In fifth grade, I somehow came into possession of a small, spiral notebook; one that fit into my shirt pocket. During several recesses, I wrote my story. I still have it. I was so excited to finally write a story down. At home I was forbidden to write. My role there was to do whatever work my mother didn’t want to do. This began when I was two and a half and she demanded that I give my baby sister her bottle. That was a struggle in itself at that age. This was continually added to so that by 13 I was put in charge of the house, my two younger brothers, meals for us and our father, the chickens, the large vegetable gardens, plus various dogs and cats, while mom attended summer school out of town. When she returned, dad put me on a tractor to farm with him – and it’s not possible to write while you’re driving a tractor! I tried!!

This fifth grade story was about myself being king of an island and being the boss, ordering the other inhabitants around. Years later, when I read it, I sadly realized how much it reflected the abuse I was receiving.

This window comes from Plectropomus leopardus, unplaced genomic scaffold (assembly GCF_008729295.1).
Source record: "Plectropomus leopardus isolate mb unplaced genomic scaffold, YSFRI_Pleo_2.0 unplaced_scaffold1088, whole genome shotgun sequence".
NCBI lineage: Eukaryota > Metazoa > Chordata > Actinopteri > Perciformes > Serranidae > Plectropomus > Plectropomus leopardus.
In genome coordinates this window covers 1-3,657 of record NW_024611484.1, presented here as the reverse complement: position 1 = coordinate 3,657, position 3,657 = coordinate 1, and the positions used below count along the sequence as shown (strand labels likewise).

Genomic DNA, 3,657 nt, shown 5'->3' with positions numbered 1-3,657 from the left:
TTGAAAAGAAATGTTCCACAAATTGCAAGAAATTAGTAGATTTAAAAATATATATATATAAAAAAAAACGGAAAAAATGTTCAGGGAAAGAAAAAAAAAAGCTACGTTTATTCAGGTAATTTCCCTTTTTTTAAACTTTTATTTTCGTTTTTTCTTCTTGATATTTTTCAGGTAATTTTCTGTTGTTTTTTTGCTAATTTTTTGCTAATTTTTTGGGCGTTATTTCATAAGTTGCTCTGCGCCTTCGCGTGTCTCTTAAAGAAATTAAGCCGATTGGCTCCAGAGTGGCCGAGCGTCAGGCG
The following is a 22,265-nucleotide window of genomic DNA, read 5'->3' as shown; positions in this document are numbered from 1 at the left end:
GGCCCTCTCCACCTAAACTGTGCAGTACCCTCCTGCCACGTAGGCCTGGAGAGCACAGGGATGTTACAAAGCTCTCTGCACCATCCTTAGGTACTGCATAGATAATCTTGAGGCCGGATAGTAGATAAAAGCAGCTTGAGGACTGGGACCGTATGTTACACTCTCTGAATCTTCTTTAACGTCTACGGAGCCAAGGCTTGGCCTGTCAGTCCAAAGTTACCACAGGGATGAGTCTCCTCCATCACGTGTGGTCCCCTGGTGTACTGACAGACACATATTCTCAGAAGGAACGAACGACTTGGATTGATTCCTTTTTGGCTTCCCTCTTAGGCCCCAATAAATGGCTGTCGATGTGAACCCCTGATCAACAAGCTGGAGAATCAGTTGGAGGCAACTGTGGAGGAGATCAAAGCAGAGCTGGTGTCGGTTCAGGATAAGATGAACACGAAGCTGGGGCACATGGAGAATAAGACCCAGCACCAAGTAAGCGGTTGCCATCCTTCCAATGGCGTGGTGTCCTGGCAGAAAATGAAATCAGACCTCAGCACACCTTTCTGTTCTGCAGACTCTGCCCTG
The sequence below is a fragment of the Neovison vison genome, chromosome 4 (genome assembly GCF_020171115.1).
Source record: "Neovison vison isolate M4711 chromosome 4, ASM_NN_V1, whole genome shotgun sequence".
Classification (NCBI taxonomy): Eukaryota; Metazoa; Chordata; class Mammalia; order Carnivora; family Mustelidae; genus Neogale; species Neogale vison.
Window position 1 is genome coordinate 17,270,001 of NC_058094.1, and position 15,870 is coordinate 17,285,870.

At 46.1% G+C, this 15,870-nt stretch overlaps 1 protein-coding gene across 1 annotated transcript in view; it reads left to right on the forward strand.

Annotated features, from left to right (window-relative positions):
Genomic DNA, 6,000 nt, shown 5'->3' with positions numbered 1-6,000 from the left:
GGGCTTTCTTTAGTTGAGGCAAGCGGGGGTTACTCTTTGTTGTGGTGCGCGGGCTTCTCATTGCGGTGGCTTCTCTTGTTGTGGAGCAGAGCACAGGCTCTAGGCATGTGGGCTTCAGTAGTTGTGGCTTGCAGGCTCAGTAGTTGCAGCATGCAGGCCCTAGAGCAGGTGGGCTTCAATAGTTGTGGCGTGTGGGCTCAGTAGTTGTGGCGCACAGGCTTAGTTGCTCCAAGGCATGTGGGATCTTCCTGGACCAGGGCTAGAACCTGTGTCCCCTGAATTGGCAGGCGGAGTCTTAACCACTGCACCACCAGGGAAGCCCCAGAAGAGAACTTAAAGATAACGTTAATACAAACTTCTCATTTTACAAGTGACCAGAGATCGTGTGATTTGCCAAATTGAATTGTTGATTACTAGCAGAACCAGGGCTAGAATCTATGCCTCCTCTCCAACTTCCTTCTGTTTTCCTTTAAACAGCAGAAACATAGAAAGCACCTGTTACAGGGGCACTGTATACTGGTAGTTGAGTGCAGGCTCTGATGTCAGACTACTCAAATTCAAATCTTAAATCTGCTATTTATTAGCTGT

I wasn’t able to write down another story until eighth grade. After fifth grade there was no more recess time, so no more time to write. I don’t know how I managed to steal time in eighth grade, but I did. The story was based on a vocabulary story in our spelling book. In that story, two boys find an old, vacant house. I was so excited, I wanted to know more. That was also the setting of my story, but my story was longer and the boys actually went inside the house. I think I described what they found there. I gave it to my teacher, hoping for an encouraging word. He never mentioned it, and I never saw that story again. That hurt.

In high school, I began to scrape bits of time here and there and wrote my first poems. I think it was my junior year when I showed one to a teacher. She was so impressed, she gave me an extremely high grade and returned it. I never expected a grade, I just wanted to show someone I was intelligent and could create something original.